Big victory for fairness in Bowling Green!

This morning, staff from One Bowling Green and the Task Force celebrated a victory for fairness at a press conference after ballot results were made official.

With the final vote now officially tallied, voters in Bowling Green, Ohio, have passed two ordinances protecting people from discrimination in employment, housing, public accommodations and public education based on sexual orientation and gender identity/expression. Last year, the city council added those categories to Bowling Green’s Fair Housing Law with Ordinance 7905, and the Unlawful Discrimination Ordinance with Ordinance 7906. The majority of voters backed those ordinances, allowing LGBT people to be protected under the city’s nondiscrimination laws. According to the results released today, Ordinance 7905 passed 52.67 percent to 47.33 percent and Ordinance 7906 passed 51.65 percent to 48.35 percent.

The Task Force contributed to this victory through staff and financial support provided to One Bowling Green, the locally-driven, grassroots campaign that defended the nondiscrimination measures.

Task Force Executive Director Rea Carey joined others in celebrating this win, saying:

This marks an important victory for Bowling Green, where voters have affirmed that lesbian, gay, bisexual and transgender people are part of the fundamental social fabric of the city. Bowling Green now joins more than 125 other cities nationwide that have enacted such nondiscrimination ordinances. In affirming fairness, voters also rejected a reprehensible campaign grounded in lies and fear-mongering. Congratulations to One Bowling Green and all the volunteers who ran a strong and successful campaign. Their leadership has led to a victory that creates a stronger and more welcoming city for everyone. We thank all those who stood for fairness in Bowling Green.

Kim Welter, the campaign manager for One Bowling Green, says:

Bowling Green stood for fairness and equality. Now Bowling Green residents will not have to live in fear of being fired from their jobs, denied housing, or discriminated against in public education and public accommodations simply for being who they are. The National Gay and Lesbian Task Force’s training, expertise, financial contributions and full-time, on-the-ground staff were a critical part of our grassroots campaign.

Jane Rosser, Bowling Green resident and One Bowling Green campaign chair, speaks at today's press conference.

Jane Rosser is a Bowling Green resident and One Bowling Green’s campaign chair:

We began this campaign believing in a community that truly wants every person to be treated fairly, to have a fair chance, to be able to work, live, go to school and play in our community without fear of discrimination. Today those values have been affirmed. This is a day to be proud of our community and to be proud of every person who stepped up to be part of this decision.  The real work begins now as we come together as a community to make the message of the ordinances a lived reality. To be a truly fair and welcoming community we must continue to talk to each other about difficult issues. We have to be able to heal potential rifts and disagreements.  We have to create a community where we do not need ordinances for every person, whether they are lesbian, gay, bisexual, transgender or straight, to be valued, cared about, and welcomed. Where being different is seen as an asset not something to fear. And, where every family is valued and every child is celebrated.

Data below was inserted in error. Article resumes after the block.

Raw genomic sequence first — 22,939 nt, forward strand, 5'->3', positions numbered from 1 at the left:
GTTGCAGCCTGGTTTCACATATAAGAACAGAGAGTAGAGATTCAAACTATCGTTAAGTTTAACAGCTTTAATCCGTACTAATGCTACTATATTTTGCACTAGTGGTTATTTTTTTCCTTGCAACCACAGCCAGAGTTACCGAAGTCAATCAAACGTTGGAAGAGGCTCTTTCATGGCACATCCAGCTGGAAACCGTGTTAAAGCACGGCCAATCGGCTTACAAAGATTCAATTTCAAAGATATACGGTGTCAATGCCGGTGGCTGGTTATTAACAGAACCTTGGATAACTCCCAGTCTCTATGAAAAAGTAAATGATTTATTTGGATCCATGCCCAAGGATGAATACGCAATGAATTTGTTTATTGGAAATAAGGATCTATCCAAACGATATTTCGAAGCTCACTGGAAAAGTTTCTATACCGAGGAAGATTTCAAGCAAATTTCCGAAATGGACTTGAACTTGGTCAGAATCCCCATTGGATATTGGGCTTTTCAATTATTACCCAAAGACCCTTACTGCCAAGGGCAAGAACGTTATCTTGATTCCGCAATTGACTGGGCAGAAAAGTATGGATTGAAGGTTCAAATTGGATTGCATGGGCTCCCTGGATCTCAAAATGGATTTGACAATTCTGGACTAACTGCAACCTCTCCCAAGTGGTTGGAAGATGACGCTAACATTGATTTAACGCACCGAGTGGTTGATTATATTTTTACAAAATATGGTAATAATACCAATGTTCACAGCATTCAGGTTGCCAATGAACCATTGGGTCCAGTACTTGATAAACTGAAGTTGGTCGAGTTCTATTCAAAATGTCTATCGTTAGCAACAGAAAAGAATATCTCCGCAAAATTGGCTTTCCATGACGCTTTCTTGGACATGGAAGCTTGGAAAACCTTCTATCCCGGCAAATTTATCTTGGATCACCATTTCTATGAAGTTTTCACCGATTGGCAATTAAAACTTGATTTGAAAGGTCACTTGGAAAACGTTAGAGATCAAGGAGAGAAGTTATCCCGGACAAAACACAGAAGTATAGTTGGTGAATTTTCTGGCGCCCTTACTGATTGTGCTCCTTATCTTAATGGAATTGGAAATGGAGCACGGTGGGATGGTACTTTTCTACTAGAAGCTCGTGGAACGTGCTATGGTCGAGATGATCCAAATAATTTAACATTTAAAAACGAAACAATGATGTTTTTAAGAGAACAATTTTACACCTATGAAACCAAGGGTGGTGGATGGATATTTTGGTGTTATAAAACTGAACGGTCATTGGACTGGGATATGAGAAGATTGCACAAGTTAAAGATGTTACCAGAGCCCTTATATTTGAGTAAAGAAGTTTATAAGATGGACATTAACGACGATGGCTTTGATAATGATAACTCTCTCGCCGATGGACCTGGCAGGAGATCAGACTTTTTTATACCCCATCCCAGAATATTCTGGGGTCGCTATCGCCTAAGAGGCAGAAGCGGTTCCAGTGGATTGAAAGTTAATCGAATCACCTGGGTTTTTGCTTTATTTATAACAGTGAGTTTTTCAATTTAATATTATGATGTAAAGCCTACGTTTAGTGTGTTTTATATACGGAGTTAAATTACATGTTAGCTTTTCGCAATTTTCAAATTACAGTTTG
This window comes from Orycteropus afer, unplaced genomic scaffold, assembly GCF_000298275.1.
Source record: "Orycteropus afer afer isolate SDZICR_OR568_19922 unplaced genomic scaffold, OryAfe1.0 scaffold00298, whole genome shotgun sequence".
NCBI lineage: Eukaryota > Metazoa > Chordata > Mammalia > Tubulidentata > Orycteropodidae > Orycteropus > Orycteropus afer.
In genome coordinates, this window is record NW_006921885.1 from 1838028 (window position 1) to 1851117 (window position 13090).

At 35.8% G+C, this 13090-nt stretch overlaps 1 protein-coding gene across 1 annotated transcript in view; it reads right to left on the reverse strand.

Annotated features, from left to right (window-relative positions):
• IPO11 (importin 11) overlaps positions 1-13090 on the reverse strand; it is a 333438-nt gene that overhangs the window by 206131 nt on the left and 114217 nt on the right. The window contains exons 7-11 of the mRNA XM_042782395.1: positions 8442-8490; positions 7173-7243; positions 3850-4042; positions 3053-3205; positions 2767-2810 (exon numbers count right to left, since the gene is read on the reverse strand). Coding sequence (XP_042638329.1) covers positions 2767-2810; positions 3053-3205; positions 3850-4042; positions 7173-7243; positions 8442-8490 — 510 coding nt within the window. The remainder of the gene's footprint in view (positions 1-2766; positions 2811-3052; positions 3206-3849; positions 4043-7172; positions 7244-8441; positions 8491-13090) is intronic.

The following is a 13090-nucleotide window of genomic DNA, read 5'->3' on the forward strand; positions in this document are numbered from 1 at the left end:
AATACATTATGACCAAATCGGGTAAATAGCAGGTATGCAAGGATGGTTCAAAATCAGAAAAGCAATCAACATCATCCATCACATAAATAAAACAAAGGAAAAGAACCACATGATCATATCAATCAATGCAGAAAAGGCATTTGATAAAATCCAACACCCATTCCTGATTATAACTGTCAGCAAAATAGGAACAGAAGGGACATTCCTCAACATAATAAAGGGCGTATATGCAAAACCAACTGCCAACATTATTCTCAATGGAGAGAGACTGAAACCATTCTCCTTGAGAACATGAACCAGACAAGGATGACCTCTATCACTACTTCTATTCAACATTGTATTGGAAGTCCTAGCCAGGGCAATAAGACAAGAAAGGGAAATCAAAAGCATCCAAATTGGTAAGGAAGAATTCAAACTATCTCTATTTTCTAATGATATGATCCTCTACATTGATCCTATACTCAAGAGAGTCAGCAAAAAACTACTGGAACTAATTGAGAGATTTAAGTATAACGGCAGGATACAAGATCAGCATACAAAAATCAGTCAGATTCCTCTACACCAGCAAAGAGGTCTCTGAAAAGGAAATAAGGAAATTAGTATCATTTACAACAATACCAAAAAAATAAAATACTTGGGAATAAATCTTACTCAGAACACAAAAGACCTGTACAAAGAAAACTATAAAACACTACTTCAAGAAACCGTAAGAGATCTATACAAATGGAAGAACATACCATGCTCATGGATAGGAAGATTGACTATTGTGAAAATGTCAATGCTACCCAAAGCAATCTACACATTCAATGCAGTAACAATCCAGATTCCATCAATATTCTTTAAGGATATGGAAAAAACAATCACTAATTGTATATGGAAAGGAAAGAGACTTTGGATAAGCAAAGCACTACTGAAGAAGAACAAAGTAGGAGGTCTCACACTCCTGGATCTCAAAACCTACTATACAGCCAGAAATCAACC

More about our  work in Bowling Green

The Task Force's Sarah Reece and Bex Ahuja celebrating victory.

The Task Force has invested significantly in supporting its partner, One Bowling Green, to build a strong campaign, including:

• Contributing $20,000 in cash.

• Paying for a full-time consultant to serve as the campaign’s field director, and committing an additional full-time organizing fellow to work on the ground for the final two months.

• Dedicating a full-time Task Force organizer for six months to serve as a senior consultant to the campaign. Sending an additional eight staff to work on the ground to ramp up get-out-the-vote efforts during the final two weeks.

• Training local Bowling Green leaders in core skills such as fundraising, volunteer recruitment and voter identification necessary for building a successful campaign.

• Providing ongoing expertise and advice around effective message development and dissemination for the campaign’s paid media program.


Watch Dan Hawes, the Task Force’s director of the Academy for Leadership and Action, on our victory in Bowling Green.